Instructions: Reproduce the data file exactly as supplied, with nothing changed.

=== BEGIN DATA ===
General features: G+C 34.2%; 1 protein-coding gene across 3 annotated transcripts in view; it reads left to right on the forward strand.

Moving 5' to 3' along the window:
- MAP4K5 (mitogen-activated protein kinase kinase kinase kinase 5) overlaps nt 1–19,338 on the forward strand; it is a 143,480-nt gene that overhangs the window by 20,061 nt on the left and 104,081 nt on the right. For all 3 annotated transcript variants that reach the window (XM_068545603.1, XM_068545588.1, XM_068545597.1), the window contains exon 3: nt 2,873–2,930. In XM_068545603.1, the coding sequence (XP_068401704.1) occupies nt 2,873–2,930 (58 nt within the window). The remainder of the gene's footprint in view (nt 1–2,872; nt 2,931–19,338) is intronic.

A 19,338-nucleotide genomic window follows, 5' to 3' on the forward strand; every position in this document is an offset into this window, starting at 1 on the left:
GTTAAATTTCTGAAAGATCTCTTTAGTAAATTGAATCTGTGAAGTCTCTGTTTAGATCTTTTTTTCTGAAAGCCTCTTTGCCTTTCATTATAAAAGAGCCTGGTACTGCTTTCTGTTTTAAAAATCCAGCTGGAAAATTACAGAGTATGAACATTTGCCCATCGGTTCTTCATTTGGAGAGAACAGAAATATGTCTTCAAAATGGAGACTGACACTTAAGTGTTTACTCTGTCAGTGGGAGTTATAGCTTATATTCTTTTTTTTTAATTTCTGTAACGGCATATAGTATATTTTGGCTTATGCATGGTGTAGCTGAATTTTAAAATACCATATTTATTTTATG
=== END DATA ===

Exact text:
General features: G+C 34.2%; 1 protein-coding gene across 3 annotated transcripts in view; it reads left to right on the forward strand.

Moving 5' to 3' along the window:
- MAP4K5 (mitogen-activated protein kinase kinase kinase kinase 5) overlaps nt 1–19,338 on the forward strand; it is a 143,480-nt gene that overhangs the window by 20,061 nt on the left and 104,081 nt on the right. For all 3 annotated transcript variants that reach the window (XM_068545603.1, XM_068545588.1, XM_068545597.1), the window contains exon 3: nt 2,873–2,930. In XM_068545603.1, the coding sequence (XP_068401704.1) occupies nt 2,873–2,930 (58 nt within the window). The remainder of the gene's footprint in view (nt 1–2,872; nt 2,931–19,338) is intronic.

A 19,338-nucleotide genomic window follows, 5' to 3' on the forward strand; every position in this document is an offset into this window, starting at 1 on the left:
GTTAAATTTCTGAAAGATCTCTTTAGTAAATTGAATCTGTGAAGTCTCTGTTTAGATCTTTTTTTCTGAAAGCCTCTTTGCCTTTCATTATAAAAGAGCCTGGTACTGCTTTCTGTTTTAAAAATCCAGCTGGAAAATTACAGAGTATGAACATTTGCCCATCGGTTCTTCATTTGGAGAGAACAGAAATATGTCTTCAAAATGGAGACTGACACTTAAGTGTTTACTCTGTCAGTGGGAGTTATAGCTTATATTCTTTTTTTTTAATTTCTGTAACGGCATATAGTATATTTTGGCTTATGCATGGTGTAGCTGAATTTTAAAATACCATATTTATTTTATG